Instagram and Facebook have been hounding people for weeks to register to vote in the 2020 election with prominent information boxes. Snapchat tapped Barack Obama, Snoop Dogg and Arnold Schwarzenegger to promote voter registration on its app. Twitter sent all of its US users a timeline prompt on National Voter Registration Day to remind them to register or confirm that they’d already done so. YouTube is also encouraging voter registration.
It’s hard to escape calls to vote on social media, which has even sparked memes poking fun at the effort. One meme account on Instagram posted: “How do I click ‘I’ve been registered to vote since I was 18 please stop harassing me’ on all platforms.”
Now, TikTok is pushing the get-out-the-vote message, albeit late.
The short-form video app on Tuesday launched a US elections guide, including voter registration and election information from sources such as BallotReady and SignVote. TikTok will also link to its guide at the bottom of videos related to the elections or from verified political accounts.
The timing cuts it very close with registration deadlines for some states. TikTok will have less than a week to encourage voter registration for states that require people to register 30 days before Election Day.
The company’s voter registration efforts also come as TikTok has been locked in a heated battle with the Trump administration over its future in the United States.
After initially threatening to ban the app over national security concerns, President Trump gave his tentative blessing to an agreement involving TikTok parent company ByteDance, Oracle (ORCL) and Walmart (WMT). The deal has still not been finalized. On Sunday, a federal judge partially granted TikTok’s request for a temporary injunction against a push by the Trump administration to ban downloads of the TikTok app — just hours before the policy was set to take place.
The app, beloved by teens and 20-somethings, is known largely as an entertainment platform, with coordinated dance routines, comedy skits and other feel-good content. But its users haven’t shied away from politics. In June, TikTokers mobilized to reserve tickets for President Trump’s rally in Tulsa, Oklahoma — with no intention of attending. And TikTok creators like Sarah Cooper have gone viral for lip-synced videos parodying Trump. Republican and pro-Trump TikTokers have also found an audience and amassed millions of views.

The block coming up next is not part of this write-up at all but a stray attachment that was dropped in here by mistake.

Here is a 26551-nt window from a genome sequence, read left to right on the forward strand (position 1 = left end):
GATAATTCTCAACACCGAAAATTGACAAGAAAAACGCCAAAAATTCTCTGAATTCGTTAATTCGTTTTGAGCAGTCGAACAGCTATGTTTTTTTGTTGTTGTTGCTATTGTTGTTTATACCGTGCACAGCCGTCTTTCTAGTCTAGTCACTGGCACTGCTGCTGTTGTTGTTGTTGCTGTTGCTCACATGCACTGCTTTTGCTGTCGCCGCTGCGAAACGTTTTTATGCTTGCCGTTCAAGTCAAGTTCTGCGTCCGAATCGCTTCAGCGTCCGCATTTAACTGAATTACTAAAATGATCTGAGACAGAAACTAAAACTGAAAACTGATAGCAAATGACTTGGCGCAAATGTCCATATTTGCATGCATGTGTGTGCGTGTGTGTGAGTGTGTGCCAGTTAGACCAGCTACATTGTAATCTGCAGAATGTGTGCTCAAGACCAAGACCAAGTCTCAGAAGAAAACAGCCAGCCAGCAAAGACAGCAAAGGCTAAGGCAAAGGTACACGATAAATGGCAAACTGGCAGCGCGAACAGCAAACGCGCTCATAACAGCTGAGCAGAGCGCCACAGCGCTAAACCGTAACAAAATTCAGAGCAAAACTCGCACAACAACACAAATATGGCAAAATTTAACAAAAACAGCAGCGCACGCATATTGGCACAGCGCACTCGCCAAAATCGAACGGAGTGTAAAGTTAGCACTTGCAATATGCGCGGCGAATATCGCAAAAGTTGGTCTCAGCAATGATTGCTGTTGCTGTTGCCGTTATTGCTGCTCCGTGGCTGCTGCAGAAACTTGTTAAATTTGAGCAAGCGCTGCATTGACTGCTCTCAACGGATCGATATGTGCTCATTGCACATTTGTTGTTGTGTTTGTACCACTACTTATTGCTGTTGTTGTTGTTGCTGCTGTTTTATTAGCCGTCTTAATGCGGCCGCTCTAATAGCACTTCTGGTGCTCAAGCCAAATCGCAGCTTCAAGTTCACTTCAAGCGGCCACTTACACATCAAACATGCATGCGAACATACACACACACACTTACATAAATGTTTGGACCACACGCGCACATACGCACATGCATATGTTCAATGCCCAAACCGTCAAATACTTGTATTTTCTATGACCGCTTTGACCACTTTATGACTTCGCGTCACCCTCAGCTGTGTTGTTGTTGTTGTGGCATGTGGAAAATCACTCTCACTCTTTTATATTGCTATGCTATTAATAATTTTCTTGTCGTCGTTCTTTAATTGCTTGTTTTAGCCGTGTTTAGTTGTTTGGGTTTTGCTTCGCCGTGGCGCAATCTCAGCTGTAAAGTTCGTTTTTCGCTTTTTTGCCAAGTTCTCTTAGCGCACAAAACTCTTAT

Videos that include the hashtag “trump2020” have been viewed a whopping 11.1 billion times, while the hashtag “#biden2020” has garnered 2.4 billion views. (Still, that pales in comparison to TikTok’s bread-and-butter content: The hashtag “#funny” has been viewed 530 billion times, while “#dance” has 206 billion views.)
Facebook estimates that it’s helped 2.5 million people register so far this year across its namesake platform, Instagram and Messenger. Its goal is to register 4 million US voters.
Voter registration efforts were already starting to happen on TikTok independently. One campaign called “Tok the Vote” partnered with influencers to encourage users to register to vote through videos and links in bios. About 3,500 TikTokers have used the campaign’s tools to register, check their status or request an absentee ballot so far, according to Colton Hess, the founder of the campaign.
Last year, TikTok chose to ban political advertising. In an October 2019 blog post explaining the decision, the company said it wants to maintain the app’s “light-hearted and irreverent feeling that makes it such a fun place to spend time.”
Ricky Ray Butler, the CEO of influencer marketing firm BEN, said the majority of people on the app aren’t looking for political content. “People go to TikTok to be entertained and to have some sense of normalcy,” he said. “It’s probably risky for creators to get super political, and the audience is younger.” While TikTok doesn’t break down age demographics, one report said more than a third of TikTok’s US users may be 14 or younger.
Prior to Tuesday’s update, Austin Maguire, a 21-year-old TikToker with about 677,000 followers, said he’s had to actively search for voting-related videos on the app, and that he hasn’t seen much of it on his For You Page — the main place where people browse TikTok content, which is curated to their individual interests.
“For a lot of us that did make videos asking people to register to vote, they didn’t really perform as well as our other content,” he said. “A lot of it just gets lost in the app.”